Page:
"The question then is – do we have the trade-offs right – are the impacts of the policy decisions worth the pain of the restructuring? Do we even understand the consequences?"

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Robert Zimmermann | Thursday, September 18, 2014, 1:08 PM
We need top proven expertise and strategists to maximize efficient return from our resources including infrastructure.
Mike O'Brien | Thursday, September 18, 2014, 1:26 PM
It seems to be another example of government meddling in a commercially oriented market - in this case, energy. Badly structured and implemented policies on green energy schemes et al that remove an advantage this country had in cheap energy ought to be considered treacherous in any company where similar actions pushed commercial advantage the wrong way. Company directors and management would be sacked. Hence the Rudd-Gillard governments were thrown out by the electorate. Trouble is, it will take years before we regain any advantage we previously had to allow manufacturing and/or minerals processing to be economically sustainable in this country. Trouble is, I wonder if we have learnt our lessons and even understand why companies like Incitec-Pivot will go offshore to chase the most cost effective means to manufacture products for the international marketplace. Based on the populist tripe one sees in the media, and the airtime given to anyone with grievances against any attempt to change the course of the ship of state, I have my doubts that as yet we have not experienced sufficient pain to force understanding onto us. Once something like an industry is lost, the associated supply chain and expertise goes elsewhere. Getting it back will prove difficult.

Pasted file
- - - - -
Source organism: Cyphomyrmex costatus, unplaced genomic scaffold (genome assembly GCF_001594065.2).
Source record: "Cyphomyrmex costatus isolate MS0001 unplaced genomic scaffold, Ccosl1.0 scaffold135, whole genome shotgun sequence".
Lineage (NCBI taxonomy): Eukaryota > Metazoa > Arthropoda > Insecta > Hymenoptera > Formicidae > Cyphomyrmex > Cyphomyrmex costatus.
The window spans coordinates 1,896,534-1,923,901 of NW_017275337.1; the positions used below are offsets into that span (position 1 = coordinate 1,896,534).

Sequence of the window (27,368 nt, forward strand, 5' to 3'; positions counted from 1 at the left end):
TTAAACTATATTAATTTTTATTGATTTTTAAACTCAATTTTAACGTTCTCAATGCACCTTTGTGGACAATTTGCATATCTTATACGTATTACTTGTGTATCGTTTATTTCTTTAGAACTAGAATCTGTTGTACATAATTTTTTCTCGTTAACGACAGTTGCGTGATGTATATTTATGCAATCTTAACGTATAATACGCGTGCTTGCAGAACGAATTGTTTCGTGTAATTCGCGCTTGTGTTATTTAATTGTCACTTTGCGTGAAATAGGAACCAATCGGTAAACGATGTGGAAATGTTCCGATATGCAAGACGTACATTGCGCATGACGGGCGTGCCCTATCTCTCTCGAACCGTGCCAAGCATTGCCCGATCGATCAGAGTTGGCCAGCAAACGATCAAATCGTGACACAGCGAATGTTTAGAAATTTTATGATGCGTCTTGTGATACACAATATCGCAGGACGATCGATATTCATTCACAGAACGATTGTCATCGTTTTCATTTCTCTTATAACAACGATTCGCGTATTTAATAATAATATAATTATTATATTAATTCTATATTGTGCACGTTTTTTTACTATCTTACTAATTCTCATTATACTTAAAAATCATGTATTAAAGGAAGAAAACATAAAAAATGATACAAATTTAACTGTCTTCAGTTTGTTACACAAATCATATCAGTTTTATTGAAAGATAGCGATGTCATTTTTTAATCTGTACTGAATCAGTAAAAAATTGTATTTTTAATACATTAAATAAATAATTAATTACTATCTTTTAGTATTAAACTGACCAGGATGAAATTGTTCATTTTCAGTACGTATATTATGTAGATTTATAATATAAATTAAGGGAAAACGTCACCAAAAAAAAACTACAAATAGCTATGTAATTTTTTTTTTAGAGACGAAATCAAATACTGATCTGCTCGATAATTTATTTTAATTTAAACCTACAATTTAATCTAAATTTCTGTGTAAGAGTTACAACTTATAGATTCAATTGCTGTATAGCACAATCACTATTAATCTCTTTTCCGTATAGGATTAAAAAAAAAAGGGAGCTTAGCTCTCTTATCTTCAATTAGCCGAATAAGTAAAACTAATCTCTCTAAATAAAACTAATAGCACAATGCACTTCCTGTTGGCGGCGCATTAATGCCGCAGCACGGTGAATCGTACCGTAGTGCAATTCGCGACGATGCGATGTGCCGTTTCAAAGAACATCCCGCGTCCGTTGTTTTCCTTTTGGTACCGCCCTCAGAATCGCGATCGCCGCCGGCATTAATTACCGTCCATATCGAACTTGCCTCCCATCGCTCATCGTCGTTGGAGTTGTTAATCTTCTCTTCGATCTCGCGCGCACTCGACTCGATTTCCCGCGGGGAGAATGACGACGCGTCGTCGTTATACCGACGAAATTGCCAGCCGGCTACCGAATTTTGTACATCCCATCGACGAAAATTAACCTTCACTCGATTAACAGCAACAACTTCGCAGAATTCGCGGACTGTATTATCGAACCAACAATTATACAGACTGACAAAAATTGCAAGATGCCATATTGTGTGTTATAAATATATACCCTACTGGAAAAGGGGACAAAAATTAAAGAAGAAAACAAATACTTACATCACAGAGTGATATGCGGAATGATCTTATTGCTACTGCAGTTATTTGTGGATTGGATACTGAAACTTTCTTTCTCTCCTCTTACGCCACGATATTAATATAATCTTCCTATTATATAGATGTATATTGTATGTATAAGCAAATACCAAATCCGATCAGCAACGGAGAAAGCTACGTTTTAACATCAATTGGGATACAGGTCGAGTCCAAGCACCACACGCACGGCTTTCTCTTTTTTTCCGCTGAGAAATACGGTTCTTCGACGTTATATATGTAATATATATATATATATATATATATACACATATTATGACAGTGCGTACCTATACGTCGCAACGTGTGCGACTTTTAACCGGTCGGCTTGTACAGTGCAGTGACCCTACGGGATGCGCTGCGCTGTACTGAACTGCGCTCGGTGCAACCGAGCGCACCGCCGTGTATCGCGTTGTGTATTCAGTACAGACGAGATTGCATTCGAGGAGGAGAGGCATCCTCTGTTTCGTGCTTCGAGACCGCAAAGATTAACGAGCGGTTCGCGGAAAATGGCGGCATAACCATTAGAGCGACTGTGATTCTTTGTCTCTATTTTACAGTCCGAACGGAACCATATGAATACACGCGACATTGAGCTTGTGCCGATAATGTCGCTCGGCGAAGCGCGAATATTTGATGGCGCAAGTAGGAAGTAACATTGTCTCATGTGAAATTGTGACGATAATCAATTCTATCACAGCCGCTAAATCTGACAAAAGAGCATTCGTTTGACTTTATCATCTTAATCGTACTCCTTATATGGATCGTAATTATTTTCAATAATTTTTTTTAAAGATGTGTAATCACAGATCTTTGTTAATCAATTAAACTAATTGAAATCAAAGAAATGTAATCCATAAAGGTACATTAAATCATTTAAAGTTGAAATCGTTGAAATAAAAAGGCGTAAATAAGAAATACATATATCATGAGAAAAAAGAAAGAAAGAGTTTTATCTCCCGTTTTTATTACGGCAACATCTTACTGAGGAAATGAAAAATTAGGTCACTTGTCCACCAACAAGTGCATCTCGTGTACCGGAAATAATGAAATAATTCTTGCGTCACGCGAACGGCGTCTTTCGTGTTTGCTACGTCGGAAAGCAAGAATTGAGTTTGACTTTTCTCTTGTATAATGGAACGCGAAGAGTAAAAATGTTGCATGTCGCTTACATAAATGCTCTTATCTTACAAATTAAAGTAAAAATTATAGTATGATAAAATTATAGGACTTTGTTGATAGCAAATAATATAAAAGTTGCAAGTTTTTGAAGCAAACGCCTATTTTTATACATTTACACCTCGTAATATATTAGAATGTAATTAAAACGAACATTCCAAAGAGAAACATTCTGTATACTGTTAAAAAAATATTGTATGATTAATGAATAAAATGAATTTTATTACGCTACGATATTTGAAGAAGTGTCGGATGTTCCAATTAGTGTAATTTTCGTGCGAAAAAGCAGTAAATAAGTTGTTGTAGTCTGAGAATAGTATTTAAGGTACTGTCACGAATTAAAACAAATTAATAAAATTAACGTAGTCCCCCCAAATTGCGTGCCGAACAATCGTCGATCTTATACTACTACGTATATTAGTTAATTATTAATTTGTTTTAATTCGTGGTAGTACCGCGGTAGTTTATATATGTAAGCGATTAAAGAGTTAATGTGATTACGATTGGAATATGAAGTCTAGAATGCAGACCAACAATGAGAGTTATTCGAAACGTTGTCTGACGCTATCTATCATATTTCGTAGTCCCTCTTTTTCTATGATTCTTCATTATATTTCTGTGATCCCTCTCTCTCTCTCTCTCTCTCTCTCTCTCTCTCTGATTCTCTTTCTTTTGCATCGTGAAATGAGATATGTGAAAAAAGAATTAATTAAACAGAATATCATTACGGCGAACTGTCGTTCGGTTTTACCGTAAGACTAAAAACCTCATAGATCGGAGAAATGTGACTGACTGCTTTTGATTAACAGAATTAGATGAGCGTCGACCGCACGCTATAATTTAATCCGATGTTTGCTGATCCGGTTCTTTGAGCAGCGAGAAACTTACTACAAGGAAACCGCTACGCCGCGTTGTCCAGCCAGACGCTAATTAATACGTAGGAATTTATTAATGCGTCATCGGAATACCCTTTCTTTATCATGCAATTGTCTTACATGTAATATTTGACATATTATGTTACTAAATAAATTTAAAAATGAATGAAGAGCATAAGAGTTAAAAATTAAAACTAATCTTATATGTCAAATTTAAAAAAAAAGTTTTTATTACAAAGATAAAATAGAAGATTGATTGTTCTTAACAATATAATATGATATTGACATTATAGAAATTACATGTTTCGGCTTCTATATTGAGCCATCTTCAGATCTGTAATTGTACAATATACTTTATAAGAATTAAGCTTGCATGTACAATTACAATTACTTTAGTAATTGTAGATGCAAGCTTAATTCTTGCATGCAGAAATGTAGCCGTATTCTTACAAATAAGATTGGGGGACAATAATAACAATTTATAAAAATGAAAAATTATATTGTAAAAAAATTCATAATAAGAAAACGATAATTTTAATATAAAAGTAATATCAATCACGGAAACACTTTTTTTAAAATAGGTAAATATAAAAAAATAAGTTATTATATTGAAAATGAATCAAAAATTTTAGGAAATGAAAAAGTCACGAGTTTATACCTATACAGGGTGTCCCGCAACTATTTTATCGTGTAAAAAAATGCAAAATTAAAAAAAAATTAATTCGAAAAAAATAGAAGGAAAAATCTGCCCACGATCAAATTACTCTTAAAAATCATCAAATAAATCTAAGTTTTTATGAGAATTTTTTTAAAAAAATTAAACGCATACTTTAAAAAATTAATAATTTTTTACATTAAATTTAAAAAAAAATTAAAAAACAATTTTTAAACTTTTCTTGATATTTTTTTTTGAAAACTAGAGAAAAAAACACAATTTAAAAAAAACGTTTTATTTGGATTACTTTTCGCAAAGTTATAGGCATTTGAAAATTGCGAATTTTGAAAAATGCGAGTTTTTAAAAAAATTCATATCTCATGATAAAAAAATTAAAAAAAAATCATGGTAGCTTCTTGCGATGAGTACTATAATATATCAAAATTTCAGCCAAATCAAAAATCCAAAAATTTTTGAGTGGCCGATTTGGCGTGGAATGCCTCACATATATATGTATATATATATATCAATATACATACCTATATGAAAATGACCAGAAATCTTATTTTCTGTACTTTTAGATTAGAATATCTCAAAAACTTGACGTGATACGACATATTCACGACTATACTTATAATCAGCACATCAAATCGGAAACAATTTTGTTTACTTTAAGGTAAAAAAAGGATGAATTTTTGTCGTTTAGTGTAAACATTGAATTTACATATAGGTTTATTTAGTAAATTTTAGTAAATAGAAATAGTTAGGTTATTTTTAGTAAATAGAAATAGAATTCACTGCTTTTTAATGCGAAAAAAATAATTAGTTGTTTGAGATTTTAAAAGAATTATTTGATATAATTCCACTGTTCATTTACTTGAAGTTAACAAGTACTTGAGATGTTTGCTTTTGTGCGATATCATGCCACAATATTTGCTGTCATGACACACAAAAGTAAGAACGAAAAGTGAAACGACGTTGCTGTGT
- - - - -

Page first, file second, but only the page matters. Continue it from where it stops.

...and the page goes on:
Mario Martini | Thursday, September 18, 2014, 1:35 PM
If we did the costings........what would be the cheapest form of energy production that would allow us to return to metals manufacturing on a large globally competitive scale?
Peter John | Thursday, September 18, 2014, 2:16 PM
Great example of the cost of RET - last week whilst driving Sydney to Cooma, near Lake George the large wind farm did not have 1 single wind turbine turning and further on at Royalla on an overcast day, I am not sure what energy was being produced by the huge solar panel farm. This country cannot afford investments of this magnitude that are questionable on their real output and are a huge financial burden on the cost of energy. But at least the green movement is happy!!
Allen Burrows | Thursday, September 18, 2014, 2:31 PM